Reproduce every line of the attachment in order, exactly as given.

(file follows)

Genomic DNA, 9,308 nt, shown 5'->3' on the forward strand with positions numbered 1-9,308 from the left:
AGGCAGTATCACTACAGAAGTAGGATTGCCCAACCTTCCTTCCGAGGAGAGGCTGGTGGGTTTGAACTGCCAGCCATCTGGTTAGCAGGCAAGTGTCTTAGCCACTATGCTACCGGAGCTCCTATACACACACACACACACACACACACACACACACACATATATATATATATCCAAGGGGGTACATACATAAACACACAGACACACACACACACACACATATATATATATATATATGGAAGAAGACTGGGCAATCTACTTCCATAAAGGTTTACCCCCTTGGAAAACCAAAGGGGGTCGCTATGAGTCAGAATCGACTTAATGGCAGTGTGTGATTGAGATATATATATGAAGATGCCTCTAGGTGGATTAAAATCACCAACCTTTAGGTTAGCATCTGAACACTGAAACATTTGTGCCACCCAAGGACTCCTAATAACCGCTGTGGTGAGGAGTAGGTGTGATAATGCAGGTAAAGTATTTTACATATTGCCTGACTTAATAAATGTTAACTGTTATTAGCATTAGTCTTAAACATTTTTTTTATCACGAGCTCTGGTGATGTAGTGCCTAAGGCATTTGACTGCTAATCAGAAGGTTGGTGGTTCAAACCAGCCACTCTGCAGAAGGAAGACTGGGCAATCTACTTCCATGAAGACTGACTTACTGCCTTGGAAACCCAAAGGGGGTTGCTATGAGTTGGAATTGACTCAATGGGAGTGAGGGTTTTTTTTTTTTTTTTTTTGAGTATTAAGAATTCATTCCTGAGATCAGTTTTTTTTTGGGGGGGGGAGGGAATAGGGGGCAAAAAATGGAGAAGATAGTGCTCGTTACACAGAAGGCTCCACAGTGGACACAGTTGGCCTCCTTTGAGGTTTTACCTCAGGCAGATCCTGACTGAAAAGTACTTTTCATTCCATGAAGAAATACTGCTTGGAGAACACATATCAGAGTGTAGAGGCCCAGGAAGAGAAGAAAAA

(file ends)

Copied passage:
Genomic DNA, 9,308 nt, shown 5'->3' on the forward strand with positions numbered 1-9,308 from the left:
AGGCAGTATCACTACAGAAGTAGGATTGCCCAACCTTCCTTCCGAGGAGAGGCTGGTGGGTTTGAACTGCCAGCCATCTGGTTAGCAGGCAAGTGTCTTAGCCACTATGCTACCGGAGCTCCTATACACACACACACACACACACACACACACACACACATATATATATATATCCAAGGGGGTACATACATAAACACACAGACACACACACACACACACATATATATATATATATATGGAAGAAGACTGGGCAATCTACTTCCATAAAGGTTTACCCCCTTGGAAAACCAAAGGGGGTCGCTATGAGTCAGAATCGACTTAATGGCAGTGTGTGATTGAGATATATATATGAAGATGCCTCTAGGTGGATTAAAATCACCAACCTTTAGGTTAGCATCTGAACACTGAAACATTTGTGCCACCCAAGGACTCCTAATAACCGCTGTGGTGAGGAGTAGGTGTGATAATGCAGGTAAAGTATTTTACATATTGCCTGACTTAATAAATGTTAACTGTTATTAGCATTAGTCTTAAACATTTTTTTTATCACGAGCTCTGGTGATGTAGTGCCTAAGGCATTTGACTGCTAATCAGAAGGTTGGTGGTTCAAACCAGCCACTCTGCAGAAGGAAGACTGGGCAATCTACTTCCATGAAGACTGACTTACTGCCTTGGAAACCCAAAGGGGGTTGCTATGAGTTGGAATTGACTCAATGGGAGTGAGGGTTTTTTTTTTTTTTTTTTTGAGTATTAAGAATTCATTCCTGAGATCAGTTTTTTTTTGGGGGGGGGAGGGAATAGGGGGCAAAAAATGGAGAAGATAGTGCTCGTTACACAGAAGGCTCCACAGTGGACACAGTTGGCCTCCTTTGAGGTTTTACCTCAGGCAGATCCTGACTGAAAAGTACTTTTCATTCCATGAAGAAATACTGCTTGGAGAACACATATCAGAGTGTAGAGGCCCAGGAAGAGAAGAAAAA